Ask a reinsurer or broker whether they are trading electronically and they'll probably tell you “yes”. Ask them whether they are using Joint Venture (JV) EDIFACT standards, and they'll probably still tell you “yes”. Then ask whether they have implemented the JV standards application-to-application and don't be surprised if they try to change the subject.

In a marketplace like reinsurance, which has many buyers, sellers and intermediaries, industry standards can play a pivotal and practical role in making e-business work. But when it comes right down to it, developing standards is the easy part. It's the implementation that's really the trick.

The promise of EDI was that your applications would communicate directly with your trading partner's applications, speeding processes and reducing costs. However, every sender had trading partners who were unable to receive EDI, forcing them to continue producing paper reports - maintaining dual systems, and increasing their costs rather than decreasing them. As a result, many people feel that, with a few exceptions, reinsurance EDI still hasn't delivered on its promise. While there are, and will continue to be, a good number of companies benefiting from JV EDIVACT EDI, usage still hasn't achieved critical mass - and at this point it isn't likely that there will be many new implementers.

In an effort to break down the “language” barrier, the Joint Venture last December set out to create XML tags and Data Type Definitions from the JV EDIFACT messages. IVANS and ACORD were subcontractors for the project, with full support from the other JV partners: BRMA, RAA and WISe.

With the aid of a working group of members, JV partner staff, expert consultants and other interested parties, we have created XML versions of the Joint Venture EDIFACT messages, including technical account, settlement, supporting claim information, supporting bordereau, placing slip, acknowledgements, indicators and reference updates. There is nothing that has been implemented in the EDIFACT reinsurance standards that shouldn't be possible in the new XML standards. And with XML, there's the potential of doing so much more.

IVANS has initiated a pilot project that will allow our members to exchange JV XML using IVANS Business Tracker, an electronic reports distribution tool. The pilot will also utilise IVANS DigitalPrints Public Key Infrastructure for security, and IVANS translation software (used almost universally in the United States for agency interface EDI) for XML translation.

With Business Tracker, there is virtually no implementation work required by the sender. Since anyone with a browser can view or print exactly what they previously received on paper, the sender will be able to trade electronically with all their trading partners. Receivers will be able to download XML versions of sender reports that are posted to a Web site, but there will be no need to expend any special resource to view, print or convert data to a spreadsheet, since that functionality is built into Business Tracker. Receivers will be able to concentrate their efforts on the integration of received data into their systems. Receivers will also be able to get supporting information that doesn't need to go via EDI, since senders will be able to use Business Tracker to publish any kind of reports on the Internet cheaply and easily.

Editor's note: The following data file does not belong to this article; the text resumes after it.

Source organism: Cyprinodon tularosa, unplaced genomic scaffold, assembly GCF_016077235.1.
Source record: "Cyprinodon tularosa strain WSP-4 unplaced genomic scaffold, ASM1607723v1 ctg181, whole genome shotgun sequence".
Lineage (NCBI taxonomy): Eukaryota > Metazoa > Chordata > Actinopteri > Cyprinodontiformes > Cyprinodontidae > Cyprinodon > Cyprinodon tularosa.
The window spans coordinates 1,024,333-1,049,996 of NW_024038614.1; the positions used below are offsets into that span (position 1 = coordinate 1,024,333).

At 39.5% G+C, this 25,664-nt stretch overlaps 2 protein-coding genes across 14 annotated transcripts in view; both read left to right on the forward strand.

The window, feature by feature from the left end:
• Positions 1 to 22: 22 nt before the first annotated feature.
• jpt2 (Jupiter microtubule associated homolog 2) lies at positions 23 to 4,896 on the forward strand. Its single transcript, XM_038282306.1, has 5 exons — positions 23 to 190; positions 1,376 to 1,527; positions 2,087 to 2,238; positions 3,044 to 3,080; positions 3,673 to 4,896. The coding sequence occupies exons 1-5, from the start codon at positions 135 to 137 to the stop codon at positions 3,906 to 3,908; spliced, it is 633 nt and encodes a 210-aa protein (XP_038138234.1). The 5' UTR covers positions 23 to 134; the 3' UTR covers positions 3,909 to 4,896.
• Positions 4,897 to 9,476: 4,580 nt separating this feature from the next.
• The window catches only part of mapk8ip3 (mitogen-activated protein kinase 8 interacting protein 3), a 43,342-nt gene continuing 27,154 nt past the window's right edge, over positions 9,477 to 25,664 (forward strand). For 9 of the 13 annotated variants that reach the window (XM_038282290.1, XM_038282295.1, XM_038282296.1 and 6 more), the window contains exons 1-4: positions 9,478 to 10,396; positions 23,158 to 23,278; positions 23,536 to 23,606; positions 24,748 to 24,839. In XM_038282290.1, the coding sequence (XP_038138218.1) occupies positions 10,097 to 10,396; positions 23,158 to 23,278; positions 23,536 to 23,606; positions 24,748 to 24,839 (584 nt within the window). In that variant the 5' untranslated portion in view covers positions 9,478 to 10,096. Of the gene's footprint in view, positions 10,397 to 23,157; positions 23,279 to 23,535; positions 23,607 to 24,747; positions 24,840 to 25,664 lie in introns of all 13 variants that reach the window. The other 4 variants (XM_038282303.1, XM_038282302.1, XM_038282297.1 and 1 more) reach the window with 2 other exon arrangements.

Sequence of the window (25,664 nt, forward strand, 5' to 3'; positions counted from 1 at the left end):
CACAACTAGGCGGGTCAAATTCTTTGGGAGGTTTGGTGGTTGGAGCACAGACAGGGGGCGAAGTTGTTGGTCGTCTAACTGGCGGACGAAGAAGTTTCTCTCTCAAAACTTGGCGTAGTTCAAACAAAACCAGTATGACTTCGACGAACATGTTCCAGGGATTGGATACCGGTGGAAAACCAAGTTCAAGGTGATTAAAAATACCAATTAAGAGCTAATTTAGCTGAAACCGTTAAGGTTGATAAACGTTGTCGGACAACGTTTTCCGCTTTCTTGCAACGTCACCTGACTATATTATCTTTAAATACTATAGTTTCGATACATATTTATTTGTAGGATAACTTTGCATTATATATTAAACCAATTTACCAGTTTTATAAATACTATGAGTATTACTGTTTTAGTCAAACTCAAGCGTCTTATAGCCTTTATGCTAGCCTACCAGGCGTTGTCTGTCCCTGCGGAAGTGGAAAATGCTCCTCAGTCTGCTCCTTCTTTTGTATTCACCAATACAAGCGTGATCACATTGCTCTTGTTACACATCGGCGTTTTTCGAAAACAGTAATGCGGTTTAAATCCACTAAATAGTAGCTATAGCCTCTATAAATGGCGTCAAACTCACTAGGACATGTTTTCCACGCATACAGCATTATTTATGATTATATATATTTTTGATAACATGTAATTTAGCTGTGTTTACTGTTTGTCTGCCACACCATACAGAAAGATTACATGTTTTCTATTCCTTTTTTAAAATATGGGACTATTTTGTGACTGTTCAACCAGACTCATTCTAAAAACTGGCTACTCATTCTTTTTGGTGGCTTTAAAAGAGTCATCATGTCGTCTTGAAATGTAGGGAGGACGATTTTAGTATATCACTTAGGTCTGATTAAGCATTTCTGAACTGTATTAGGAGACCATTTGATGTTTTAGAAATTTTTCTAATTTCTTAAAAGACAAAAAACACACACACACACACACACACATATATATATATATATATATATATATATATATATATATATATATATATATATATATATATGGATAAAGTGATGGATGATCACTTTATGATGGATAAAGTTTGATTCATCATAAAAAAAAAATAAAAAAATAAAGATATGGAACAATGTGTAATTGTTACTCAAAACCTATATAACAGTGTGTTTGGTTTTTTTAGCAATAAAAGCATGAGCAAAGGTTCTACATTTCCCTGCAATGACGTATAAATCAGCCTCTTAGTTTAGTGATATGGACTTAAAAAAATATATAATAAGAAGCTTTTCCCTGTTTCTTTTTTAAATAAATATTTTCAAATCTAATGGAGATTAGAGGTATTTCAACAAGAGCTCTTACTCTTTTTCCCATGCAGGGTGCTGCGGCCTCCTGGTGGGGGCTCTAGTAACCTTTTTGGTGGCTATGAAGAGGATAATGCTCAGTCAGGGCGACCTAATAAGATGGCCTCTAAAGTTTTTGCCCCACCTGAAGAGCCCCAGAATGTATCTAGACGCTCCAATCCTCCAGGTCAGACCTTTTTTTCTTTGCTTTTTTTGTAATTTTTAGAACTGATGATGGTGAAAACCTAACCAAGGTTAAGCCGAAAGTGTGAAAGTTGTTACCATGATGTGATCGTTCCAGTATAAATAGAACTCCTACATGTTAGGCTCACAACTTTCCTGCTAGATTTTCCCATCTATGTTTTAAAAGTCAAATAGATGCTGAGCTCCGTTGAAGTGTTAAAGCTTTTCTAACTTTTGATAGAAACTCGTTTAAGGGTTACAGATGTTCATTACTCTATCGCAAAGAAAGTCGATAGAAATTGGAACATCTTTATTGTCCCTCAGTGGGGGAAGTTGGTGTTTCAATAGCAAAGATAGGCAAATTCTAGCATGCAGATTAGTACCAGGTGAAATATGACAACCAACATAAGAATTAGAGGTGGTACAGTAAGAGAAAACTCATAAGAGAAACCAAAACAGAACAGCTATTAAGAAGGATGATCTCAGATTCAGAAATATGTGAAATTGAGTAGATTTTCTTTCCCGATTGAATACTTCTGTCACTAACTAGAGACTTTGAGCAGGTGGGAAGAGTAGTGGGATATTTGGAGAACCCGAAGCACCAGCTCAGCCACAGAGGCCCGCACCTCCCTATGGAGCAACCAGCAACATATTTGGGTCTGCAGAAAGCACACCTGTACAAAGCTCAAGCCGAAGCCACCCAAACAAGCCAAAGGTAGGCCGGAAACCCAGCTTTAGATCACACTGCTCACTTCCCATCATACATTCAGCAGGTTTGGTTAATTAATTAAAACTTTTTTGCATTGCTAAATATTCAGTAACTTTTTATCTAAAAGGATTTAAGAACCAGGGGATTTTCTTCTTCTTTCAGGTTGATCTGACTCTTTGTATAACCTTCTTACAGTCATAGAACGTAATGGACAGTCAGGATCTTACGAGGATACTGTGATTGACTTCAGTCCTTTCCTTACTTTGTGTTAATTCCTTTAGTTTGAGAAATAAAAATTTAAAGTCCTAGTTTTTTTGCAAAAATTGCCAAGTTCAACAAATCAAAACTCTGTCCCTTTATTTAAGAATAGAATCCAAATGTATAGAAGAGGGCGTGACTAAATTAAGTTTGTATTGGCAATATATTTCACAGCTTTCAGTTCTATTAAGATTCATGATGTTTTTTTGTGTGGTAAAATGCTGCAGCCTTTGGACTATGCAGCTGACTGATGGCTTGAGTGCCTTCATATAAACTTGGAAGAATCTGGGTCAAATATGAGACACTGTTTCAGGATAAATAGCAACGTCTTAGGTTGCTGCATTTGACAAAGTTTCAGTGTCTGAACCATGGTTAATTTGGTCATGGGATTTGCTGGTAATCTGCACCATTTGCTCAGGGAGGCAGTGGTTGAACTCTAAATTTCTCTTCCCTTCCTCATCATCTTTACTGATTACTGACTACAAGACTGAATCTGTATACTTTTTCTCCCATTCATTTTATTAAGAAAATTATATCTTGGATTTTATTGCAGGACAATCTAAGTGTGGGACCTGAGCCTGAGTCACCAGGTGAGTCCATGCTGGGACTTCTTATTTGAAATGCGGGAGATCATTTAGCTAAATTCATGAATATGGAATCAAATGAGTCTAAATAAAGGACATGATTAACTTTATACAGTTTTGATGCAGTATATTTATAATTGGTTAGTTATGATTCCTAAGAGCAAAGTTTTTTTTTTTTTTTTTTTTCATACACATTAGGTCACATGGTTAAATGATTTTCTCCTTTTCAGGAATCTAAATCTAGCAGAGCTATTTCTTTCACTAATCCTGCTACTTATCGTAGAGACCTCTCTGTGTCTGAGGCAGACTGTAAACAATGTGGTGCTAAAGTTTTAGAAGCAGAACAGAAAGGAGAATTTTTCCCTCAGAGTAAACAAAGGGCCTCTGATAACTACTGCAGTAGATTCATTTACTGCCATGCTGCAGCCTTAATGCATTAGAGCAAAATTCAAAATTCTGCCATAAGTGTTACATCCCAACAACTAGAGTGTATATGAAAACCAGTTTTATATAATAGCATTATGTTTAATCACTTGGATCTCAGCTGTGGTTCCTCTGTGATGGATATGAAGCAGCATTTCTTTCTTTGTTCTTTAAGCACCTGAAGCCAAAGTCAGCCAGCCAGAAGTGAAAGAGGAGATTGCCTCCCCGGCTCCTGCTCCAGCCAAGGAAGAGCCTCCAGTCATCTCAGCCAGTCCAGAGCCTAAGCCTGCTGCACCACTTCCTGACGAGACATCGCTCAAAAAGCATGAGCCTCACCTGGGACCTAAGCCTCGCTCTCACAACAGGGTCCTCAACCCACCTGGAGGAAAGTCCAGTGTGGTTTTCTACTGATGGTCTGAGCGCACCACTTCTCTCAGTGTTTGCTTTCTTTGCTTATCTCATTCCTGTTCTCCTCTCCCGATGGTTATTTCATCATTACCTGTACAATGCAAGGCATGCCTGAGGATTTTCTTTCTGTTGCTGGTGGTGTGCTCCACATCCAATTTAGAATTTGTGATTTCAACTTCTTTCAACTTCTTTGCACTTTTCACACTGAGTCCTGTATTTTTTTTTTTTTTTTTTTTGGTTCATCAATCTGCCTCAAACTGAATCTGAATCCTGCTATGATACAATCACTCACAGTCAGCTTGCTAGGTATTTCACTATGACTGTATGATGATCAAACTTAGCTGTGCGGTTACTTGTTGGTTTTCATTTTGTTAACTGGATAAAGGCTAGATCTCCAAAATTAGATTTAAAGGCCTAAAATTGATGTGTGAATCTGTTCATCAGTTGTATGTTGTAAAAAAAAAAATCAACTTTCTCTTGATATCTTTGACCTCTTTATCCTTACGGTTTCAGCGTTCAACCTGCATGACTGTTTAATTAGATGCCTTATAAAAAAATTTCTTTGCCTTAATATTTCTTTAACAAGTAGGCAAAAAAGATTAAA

In developing this pilot, IVANS considered the lessons we have learned from implementing reinsurance EDI over the past six or seven years. We have taken a long hard look at what slowed acceptance of the EDIFACT standards in the past, and tried to learn from old mistakes.

  • We have learned how important it is to actually link messages into user applications. Otherwise, EDI, whether EDIFACT or XML, is just a big fax machine, except a lot more expensive and a lot less efficient. The effort that companies have put into EDIFACT implementation won't be wasted - the hardest part is still making the move from paper to electronics, and once that's done, the specific format used for the transfer doesn't make much of a difference. If reinsurers are already using EDIFACT application-to-application, it will be easy to migrate to new technologies like XML as they emerge. If they aren't already using EDIFACT, some work will still have to be done - but XML may make it easier.

  • We have learned we had to work faster. Development of the original JV EDIFACT messages took more than six years. Development of the XML standards took less than six months.

  • The value of organisations working cooperatively has also been realised. The reinsurance industry doesn't exist in a vacuum. It took coordination with various groups inside and outside the reinsurance industry to achieve these new standards.

  • And we've learned how important it is to have an infrastructure in place for maintenance of the standards, to assure that they are being implemented consistently. Even in today's ultra-competitive reinsurance market, rivals recognise that proprietary interfaces and proprietary standards make e-business harder, not easier, for their trading partners. Competitors need to differentiate themselves, but infrastructure is not the place to do it.

    I believe these new XML standards will illustrate how emerging Internet technologies can make for faster and more complete exchange of information between buyer and seller. XML, the next generation of EDI, will make all the promises of the past a reality at last.

  • Charles Venezia is the director of reinsurance services offerings for IVANS, an e-business solutions provider for the insurance industry based in Greenwich, Conn.